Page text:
Meet Namely’s 2018 HR Scholarship Grand Prize Winner
After our judges pored through dozens of compelling applications, we’re proud to announce the Namely HR Scholarship grand prize winner, Ashley Valenzuela-Ruesgen! Ashley is an HR “team of one” and her company’s very first HR professional. She single-handedly implemented a human resource information system (HRIS), created a “Construction Over Coffee” employee relations program, wrote the employee handbook, and developed a community scholarship—all in her first 11 months at the company.
When she’s not in the office, Ashley prioritizes her professional development. She currently holds a Professional in Human Resources (PHR) certification and is pursuing a master’s degree in organizational leadership and strategic human resources at Regis University.
Namely Scholarship Grand Prize Winner
Human Resources Director, White Construction Group
Castle Rock, CO
How do you think HR's role is changing?
Human resources is still considered the “principal’s office” or “master of all things administrative.” The profession of human resources has advanced leaps and bounds since the days of the personnel office, but many company leaders still don’t see HR’s connection to business strategy and think of us as a fancy cost center. While some of these criticisms are well-founded, there is a shift taking place around the world. Human resources professionals are becoming strategic partners and transformative leaders who inspire the “world of work.” I plan to be one of those change leaders.
What HR challenges do you face?
I am a 28-year-old human resources director who works for a commercial general contractor. Ninety percent of my workforce is male and I am the first human resources professional my company ever hired. It is not easy being a young female and your company’s first HR professional in a male-centric industry, especially when most people in your organization don’t even know what HR means or could mean. The goal for my career is to use my pioneering spirit to become a transformational HR thought leader. I am seeking to disrupt the way that women not only do business in construction, but also how human resources is perceived.
I was promoted to director in January and now attend shareholder meetings and lead our strategic milestone team. One near-term challenge that I hope to solve with my team is the creation of comprehensive career pathways complete with visual aids, an internship program, a mentorship program, and job descriptions. My team has already completed company-wide job descriptions and is currently drafting an internship and mentorship program. Our next challenge is to create visual pathways and training programs that support our employees’ career goals. We have a long way to go, but I am confident that we will achieve great things together.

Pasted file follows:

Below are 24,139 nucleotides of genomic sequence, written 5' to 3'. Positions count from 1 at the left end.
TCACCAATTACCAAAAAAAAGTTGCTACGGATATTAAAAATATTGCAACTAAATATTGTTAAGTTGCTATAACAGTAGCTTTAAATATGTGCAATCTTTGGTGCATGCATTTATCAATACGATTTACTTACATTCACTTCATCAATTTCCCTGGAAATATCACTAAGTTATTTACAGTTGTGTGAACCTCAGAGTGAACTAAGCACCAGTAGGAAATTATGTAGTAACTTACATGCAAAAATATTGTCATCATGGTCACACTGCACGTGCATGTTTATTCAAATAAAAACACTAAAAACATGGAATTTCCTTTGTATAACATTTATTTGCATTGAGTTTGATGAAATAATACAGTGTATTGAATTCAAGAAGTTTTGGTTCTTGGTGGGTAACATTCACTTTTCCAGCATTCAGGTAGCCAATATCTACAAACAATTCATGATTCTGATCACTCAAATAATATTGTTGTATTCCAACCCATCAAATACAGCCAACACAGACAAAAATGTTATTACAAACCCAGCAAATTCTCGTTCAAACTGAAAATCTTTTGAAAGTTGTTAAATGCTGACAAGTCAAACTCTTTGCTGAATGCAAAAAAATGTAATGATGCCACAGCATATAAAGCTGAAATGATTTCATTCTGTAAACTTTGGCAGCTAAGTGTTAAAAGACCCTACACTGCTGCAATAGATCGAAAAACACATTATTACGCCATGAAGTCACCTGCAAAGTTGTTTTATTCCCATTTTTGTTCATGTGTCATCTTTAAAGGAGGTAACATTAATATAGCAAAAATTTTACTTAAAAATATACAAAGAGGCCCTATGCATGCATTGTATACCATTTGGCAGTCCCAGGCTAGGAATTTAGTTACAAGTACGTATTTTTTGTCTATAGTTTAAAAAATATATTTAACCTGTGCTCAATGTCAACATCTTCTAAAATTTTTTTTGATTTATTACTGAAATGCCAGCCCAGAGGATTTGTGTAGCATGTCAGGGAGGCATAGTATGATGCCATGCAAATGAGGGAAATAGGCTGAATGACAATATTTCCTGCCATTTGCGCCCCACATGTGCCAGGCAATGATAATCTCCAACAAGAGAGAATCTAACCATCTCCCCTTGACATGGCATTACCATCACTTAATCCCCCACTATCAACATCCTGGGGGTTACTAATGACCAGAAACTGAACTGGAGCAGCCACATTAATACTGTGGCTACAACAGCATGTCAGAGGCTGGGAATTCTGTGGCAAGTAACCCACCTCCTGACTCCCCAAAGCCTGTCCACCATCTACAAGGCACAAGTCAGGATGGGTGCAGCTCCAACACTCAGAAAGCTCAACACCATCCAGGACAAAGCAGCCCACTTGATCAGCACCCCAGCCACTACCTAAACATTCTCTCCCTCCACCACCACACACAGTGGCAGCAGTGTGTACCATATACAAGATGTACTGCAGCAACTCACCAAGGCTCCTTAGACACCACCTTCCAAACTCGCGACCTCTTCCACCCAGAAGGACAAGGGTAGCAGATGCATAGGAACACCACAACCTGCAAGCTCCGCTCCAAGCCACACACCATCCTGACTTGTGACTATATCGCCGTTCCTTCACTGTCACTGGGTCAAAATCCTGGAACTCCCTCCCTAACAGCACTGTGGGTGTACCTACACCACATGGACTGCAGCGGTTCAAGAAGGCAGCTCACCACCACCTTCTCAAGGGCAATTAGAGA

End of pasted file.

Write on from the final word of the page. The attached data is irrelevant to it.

What is your primary area of focus?
Within my first 11 months, I implemented a human resource information system (HRIS), an employee relations program referred to as “Construction Over Coffee,” built our first employee handbook, and developed our $5,000 Building Community Scholarship. More recently, I was invited to interview with a well-known outside consulting firm that’s assisting our company with operations. I am being interviewed separately from our executive team and operations employees because our president affectionately described me as an “outlier” and “change agent.” I represent how things could be done and where we could be, but not how they have been done. This is a big compliment and I look forward to partnering with my executive team on this journey.
What motivates the work you do?
If I want to live up to my goal of being a transformational change leader in human resources, I will need to fine tune my pioneering skills. Ultimately, I would like to not only change the image of human resources to one of a more strategic partner, but I would also like to inspire more women to pursue the trade. I hope to one day become a chief human resources officer, a TED Talk participant, and maybe even an author!
I have a passion for leadership studies, particularly, leadership for women. In Sally Helgensen’s book “How Women Rise: Break the 12 Habits Holding You Back From Your Next Raise, Promotion, or Job,” she writes, “Women have very different experiences at work and may evoke different responses from those they work with. What they say is often heard differently, or not at all, a phenomenon known as ‘speaking while female.’”
This reality makes leadership mentors and training for women all the more importance. I hope to lead workshops one day for women in leadership.
Congratulations Ashley! Learn how our winners were selected by reading our judging recap.
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